GUILT • by Matthew Harrison

Solicitor Roy Marsden wasn’t keen on animal cases. But in these sensitive times, fewer and fewer prosecutions involved people. With so much behaviour ascribed to medical condition, human guilt had dropped out of the equation. You had only to say, “Depression, M’lud,” and you were let off with a caution and a course of treatment.

He needed a course of treatment himself, Roy thought as he opened his client’s front gate. Contested cases were just too stressful. And that, he thought, was the good thing about animals. No arguments. Roy braced himself, fingered the comforting shape of the pillbox in his pocket, and trudged up the wet flagstones to the front door.

The door swung open, and there stood a little old lady in a cardigan, holding a cat.

“I’m so glad you’ve come,” the lady began. Yet her lip trembled, and a tear dropped onto the cat’s tabby fur. The animal stared at Roy.

Distracted, Roy mumbled, “There, there, Mrs. Barnes.”

The cat’s big jewelled eyes were gazing at him — or through him as if he hardly existed. Then the eyes glanced away, caught by a sparrow’s flight.

“Is this Pansy?” Roy heard himself ask.

No!”  The lady stifled a sob.

Then Mrs Barnes recovered, and putting down the cat she invited him in. Roy entered warily. The cat licked itself and, ignoring him, walked off with measured pace towards the stairs.


As he sipped tea perched on the sofa, Roy asked Mrs Barnes about the case.

Pansy, of course, was not in the house but in police kennels — “Horrific, you have no idea!” Mrs. Barnes added.

“And the — ah — alleged incident?” Roy asked.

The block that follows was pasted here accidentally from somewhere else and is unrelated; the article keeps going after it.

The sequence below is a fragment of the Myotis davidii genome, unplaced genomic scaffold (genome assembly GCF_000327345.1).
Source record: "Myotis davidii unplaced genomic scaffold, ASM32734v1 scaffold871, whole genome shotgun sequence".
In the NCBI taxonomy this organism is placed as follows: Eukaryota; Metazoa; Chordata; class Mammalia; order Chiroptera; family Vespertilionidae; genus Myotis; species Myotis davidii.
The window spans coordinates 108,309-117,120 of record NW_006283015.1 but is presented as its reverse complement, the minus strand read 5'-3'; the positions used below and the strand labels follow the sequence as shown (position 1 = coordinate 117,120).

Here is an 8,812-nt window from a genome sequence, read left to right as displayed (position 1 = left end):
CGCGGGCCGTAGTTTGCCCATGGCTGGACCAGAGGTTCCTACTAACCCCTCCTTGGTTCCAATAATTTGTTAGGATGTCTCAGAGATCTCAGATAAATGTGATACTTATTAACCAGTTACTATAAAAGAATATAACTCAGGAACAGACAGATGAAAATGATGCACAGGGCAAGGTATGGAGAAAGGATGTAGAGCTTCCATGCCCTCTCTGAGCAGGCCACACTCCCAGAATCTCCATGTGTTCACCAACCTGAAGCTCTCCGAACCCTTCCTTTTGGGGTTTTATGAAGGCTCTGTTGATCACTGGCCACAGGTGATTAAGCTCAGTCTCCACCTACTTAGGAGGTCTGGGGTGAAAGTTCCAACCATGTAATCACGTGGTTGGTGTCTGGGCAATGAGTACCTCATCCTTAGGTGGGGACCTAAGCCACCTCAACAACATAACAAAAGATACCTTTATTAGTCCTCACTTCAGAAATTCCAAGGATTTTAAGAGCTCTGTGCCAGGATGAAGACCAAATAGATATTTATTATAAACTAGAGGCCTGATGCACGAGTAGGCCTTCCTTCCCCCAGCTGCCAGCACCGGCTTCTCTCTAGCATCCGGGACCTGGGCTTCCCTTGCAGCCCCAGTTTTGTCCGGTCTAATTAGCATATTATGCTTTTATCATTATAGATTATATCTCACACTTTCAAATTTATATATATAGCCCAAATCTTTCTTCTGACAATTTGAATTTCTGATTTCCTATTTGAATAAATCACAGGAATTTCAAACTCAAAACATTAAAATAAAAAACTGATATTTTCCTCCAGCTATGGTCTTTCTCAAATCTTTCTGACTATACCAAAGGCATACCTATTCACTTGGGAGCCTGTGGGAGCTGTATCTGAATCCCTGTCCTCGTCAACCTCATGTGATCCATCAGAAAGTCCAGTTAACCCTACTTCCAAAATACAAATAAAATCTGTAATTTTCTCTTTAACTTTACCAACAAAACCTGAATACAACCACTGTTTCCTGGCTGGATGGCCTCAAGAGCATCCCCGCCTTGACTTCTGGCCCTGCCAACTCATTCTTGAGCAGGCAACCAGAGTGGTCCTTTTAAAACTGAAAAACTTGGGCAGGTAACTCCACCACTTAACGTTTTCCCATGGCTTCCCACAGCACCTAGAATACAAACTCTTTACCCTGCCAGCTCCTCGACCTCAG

“I’d like to kill that Mrs. Beasley!”

“Just the facts, please,” Roy said, wincing.

It seemed Mrs. Barnes was finding it stressful too, for she had to apply smelling salts before she could continue. Nonetheless, the facts were simple enough. Pansy had been roaming the back gardens, as she habitually did, and had found Mrs. Beasley’s French windows open. She had entered (“What would you do in this weather?”). And there she had found the canary outside its cage (“Deliberate, I’m sure!”).

At least the facts weren’t contested, Roy thought with relief. The cat, of course, hadn’t known about intra-house surveillance. Roy had seen Mrs. Beasley’s video, and it was sickeningly clear. The crouching, the waving tail — then a tabby streak, a squawk, and the cat walking away corpse in mouth.

“Any previous convictions?” he asked.

Mrs Barnes shook her head. Roy raised an eyebrow.

“Well, there was a mouse, once.”

“Pests aren’t a problem,” Roy said. “Now, Mrs. Barnes, our most promising course of action at this stage is probably to plead guilty.”

Guilty!” Mrs. Barnes exclaimed. “My Pansy!?

“I’m afraid we have to be a little bit realistic…”

“But she’s a cat! Oh, you lawyers — can’t you say it’s her nature?”

“Genetic disposition? The courts are not very sympathetic these days. You see, cats are protected. With status comes responsibility.”

Mrs Barnes’s voice quavered. “I’m really sure she didn’t…”